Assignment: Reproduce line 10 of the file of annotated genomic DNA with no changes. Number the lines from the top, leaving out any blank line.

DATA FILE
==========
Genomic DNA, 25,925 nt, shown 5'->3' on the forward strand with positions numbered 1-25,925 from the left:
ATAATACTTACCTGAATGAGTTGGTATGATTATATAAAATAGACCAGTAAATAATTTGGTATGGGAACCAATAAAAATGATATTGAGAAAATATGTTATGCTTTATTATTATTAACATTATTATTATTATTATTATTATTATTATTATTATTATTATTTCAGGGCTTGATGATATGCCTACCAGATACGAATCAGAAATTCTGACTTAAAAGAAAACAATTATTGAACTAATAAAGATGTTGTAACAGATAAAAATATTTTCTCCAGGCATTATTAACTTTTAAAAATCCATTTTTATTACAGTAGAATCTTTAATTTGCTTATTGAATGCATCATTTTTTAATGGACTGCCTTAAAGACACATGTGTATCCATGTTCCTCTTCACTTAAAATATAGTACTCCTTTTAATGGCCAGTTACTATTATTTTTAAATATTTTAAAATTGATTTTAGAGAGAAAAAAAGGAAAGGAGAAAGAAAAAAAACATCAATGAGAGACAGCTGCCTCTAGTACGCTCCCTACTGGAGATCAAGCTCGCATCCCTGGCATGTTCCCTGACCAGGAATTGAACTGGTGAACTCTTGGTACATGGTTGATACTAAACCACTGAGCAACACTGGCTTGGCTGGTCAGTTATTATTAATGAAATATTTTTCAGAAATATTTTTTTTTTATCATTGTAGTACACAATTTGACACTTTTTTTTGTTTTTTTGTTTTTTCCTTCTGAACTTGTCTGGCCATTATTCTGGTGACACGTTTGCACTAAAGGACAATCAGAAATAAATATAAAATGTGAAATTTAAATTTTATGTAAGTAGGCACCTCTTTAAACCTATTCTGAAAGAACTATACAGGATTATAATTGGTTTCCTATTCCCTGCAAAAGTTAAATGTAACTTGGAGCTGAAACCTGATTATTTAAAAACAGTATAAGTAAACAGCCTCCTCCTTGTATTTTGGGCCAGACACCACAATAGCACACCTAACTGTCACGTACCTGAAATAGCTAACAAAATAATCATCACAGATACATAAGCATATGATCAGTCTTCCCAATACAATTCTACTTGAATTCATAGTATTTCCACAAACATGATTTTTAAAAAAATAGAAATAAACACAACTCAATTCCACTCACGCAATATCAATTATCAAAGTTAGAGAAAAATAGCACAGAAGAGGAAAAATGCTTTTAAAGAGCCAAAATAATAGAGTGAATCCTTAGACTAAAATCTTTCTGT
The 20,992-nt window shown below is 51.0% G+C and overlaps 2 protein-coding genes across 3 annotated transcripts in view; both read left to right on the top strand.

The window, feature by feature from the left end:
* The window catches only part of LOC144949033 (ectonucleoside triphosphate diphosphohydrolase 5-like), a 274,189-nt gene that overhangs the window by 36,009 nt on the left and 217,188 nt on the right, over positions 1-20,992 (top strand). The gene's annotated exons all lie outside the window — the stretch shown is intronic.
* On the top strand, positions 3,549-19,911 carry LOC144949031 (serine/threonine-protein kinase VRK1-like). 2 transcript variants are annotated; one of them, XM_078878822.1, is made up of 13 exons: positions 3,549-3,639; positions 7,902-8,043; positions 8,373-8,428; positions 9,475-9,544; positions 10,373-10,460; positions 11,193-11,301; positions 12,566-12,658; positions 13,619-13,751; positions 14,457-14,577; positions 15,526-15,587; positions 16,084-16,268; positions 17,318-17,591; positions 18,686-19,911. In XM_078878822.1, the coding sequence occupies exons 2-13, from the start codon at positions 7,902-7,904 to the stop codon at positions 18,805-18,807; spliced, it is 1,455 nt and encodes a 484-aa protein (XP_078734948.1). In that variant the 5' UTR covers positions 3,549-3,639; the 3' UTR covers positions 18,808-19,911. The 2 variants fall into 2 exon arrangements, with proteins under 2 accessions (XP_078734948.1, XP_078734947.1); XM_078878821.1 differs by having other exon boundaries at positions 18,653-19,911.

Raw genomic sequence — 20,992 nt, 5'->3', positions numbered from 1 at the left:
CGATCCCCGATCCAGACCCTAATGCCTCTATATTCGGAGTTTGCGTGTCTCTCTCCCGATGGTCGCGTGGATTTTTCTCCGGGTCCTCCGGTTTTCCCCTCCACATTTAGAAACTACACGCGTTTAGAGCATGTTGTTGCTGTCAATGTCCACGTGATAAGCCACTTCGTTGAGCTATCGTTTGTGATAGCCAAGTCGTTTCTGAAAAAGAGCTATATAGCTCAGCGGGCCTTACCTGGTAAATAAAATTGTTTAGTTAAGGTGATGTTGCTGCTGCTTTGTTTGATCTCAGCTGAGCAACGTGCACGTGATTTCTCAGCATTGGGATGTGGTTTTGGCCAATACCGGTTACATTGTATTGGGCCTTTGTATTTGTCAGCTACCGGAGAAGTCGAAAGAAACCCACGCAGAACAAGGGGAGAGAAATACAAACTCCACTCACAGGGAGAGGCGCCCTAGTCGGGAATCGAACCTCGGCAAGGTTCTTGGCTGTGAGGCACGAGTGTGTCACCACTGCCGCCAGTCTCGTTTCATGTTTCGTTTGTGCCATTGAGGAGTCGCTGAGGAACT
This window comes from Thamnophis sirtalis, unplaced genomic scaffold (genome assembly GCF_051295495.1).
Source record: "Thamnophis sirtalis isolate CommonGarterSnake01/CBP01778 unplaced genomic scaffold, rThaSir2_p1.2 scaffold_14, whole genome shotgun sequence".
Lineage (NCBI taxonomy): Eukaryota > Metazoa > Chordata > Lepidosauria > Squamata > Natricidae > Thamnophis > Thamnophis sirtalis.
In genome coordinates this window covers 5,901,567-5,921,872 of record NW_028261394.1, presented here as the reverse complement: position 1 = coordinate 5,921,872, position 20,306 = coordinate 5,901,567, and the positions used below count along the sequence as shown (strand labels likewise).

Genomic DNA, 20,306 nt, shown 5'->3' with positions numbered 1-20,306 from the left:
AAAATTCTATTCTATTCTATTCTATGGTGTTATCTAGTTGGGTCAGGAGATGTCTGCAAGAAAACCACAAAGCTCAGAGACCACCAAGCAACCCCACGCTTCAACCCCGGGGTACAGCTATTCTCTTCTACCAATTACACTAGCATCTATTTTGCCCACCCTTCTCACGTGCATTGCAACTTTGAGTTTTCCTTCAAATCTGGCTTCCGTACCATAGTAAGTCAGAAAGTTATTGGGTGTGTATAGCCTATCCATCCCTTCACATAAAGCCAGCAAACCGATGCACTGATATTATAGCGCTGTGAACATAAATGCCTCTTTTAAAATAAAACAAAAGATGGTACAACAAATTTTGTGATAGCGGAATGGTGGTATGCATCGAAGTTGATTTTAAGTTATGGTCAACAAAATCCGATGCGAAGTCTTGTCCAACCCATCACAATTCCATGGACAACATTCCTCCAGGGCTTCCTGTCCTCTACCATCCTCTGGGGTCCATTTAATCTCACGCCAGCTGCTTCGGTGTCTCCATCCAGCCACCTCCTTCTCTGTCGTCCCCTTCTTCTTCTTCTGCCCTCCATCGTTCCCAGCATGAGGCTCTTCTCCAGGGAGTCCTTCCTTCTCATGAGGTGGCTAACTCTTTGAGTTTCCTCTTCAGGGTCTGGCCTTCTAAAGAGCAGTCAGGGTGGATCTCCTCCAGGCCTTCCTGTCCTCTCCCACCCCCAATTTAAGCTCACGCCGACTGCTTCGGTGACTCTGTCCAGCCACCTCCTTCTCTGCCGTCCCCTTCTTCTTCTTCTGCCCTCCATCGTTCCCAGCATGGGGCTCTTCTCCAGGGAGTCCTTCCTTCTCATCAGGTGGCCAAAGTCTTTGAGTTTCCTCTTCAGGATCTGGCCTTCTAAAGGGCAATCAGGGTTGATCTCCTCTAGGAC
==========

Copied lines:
Source record: "Thamnophis sirtalis isolate CommonGarterSnake01/CBP01778 unplaced genomic scaffold, rThaSir2_p1.2 scaffold_14, whole genome shotgun sequence".